Success factors for Health IT Businesses in 2013 – Small, Tenacious, High Performing, and Innovative
2013 promises to be a big year in the Health IT industry. The changes demanded by the HITECH and Affordable Care Act policies continue to convert the way we administer health care. Investment in technology and the adoption of new business practices continue to drive these changes.
Traditional approaches are being replaced with fresh thinking. Global brands in health-related products and services are now diversifying what they do and how they do it. In response, small businesses are emerging daily with fresh perspectives and new solutions to meet the needs of the Health IT world. The current environment is the perfect fit for the products and services that small businesses offer. Could 2013 be the “Tipping Point” for small businesses in the Health IT industry?  We sure think so.
Malcolm Gladwell, author of “The Tipping Point: How Little Things Make a Big Difference”, has a theory that could help explain why events seem to “boil over” at certain times. Gladwell describes three agents of change that can drive an organization to the tipping point: the law of the few, the stickiness factor, and the power of context. These models apply now as small businesses in Health IT deliver quality and service directly to their customers. The combination of current market need and the ability of small business to uniquely respond to that need, make this the right moment for small business to serve as a key player in the health IT market. Small businesses are uniquely positioned to successfully cater to the needs of the Health IT industry because they are small and tenacious, perform at a high level and are on the cutting edge of innovation.
Small and Tenacious: Interested in businesses focused on delivering the highest levels of customer service and satisfaction? The “law of the few” indicates that 80% of the work is done by 20% of the people. Small business is all about dedicating the right person with the right abilities to get things done. Look to a small business that is motivated by people – customers and employees. Quarterly sales results or daily stock market trends are not the leading business indicators of success for entrepreneurial business owners. Small business measures success by developing a loyal customer base and consistently delivering services and solutions.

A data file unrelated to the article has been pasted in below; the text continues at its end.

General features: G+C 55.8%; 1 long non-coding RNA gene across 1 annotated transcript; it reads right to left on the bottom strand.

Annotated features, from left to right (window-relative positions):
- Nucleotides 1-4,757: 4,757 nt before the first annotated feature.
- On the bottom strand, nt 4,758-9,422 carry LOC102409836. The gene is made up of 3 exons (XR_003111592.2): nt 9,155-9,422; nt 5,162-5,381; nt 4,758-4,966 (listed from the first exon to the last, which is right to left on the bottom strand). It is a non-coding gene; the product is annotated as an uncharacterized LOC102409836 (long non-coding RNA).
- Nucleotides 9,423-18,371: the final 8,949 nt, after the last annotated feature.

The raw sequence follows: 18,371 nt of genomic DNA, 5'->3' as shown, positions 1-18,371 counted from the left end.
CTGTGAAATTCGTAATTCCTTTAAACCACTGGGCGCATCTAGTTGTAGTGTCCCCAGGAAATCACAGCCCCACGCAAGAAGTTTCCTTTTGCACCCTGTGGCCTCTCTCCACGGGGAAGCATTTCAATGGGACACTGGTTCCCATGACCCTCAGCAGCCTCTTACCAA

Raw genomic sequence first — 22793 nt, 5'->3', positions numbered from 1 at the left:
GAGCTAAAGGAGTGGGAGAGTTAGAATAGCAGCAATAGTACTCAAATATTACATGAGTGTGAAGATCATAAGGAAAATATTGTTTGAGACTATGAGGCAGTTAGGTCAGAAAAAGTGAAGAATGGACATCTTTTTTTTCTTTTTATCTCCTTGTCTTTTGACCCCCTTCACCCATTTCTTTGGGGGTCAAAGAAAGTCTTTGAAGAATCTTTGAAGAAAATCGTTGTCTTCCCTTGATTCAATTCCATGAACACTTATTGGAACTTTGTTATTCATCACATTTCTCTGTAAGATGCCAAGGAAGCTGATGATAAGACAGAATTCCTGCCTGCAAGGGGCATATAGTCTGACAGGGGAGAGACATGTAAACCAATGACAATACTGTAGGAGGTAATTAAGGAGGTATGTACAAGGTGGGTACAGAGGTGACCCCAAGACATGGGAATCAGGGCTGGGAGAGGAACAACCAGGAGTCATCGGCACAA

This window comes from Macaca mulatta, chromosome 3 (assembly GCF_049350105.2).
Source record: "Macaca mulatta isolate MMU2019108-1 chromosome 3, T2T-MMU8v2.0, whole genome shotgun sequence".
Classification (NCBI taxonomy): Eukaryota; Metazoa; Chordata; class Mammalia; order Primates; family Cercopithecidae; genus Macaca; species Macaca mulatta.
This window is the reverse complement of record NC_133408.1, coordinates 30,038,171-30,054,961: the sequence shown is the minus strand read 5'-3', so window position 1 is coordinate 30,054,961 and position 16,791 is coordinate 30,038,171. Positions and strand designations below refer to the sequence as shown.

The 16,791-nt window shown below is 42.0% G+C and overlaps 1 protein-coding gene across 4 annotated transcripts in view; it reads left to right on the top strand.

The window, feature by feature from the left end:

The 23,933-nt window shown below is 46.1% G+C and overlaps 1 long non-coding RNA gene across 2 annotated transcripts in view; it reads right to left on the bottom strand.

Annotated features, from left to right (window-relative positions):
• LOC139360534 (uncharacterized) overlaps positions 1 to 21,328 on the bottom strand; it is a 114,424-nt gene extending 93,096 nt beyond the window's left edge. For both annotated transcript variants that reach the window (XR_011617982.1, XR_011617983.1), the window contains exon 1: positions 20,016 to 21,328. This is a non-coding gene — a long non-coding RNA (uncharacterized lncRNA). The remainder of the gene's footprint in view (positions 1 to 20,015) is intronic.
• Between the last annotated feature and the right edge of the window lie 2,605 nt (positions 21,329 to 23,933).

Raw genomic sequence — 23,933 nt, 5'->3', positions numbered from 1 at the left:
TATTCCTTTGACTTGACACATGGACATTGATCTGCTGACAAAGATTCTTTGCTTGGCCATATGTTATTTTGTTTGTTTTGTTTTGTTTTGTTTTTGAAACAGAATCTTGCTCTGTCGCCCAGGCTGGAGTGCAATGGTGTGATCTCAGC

High Performing: Talented, highly motivated young professionals are making a huge impact on the Health IT industry. The Health IT Community expects businesses to develop and apply Health IT subject matter expertise within the service or solution. A generic methodology or solution is not the way forward. Small business has the flexibility to allow truly talented individuals to directly connect their vision, expertise, and capabilities to the customer’s needs.
Innovative: Health IT customers are demanding. They require solutions that are, faster, mobile, certified, secure, more agile and collaborative. If technology cannot deliver on these requirements, than your business is failing to innovate. The “power of context” tells us that behavior is strongly influenced by environment; small business is taking its cue from the environment to perform with agility, flexibility, creativity. Investing in this sort of approach to building and deploying Health IT is fundamental.
The beginning of each New Year promises opportunities and challenges. We can predict with certainty that Health IT will continue to produce rapid changes at all levels in the coming year. 2013 is the year for small businesses to step up and reach that “tipping point”.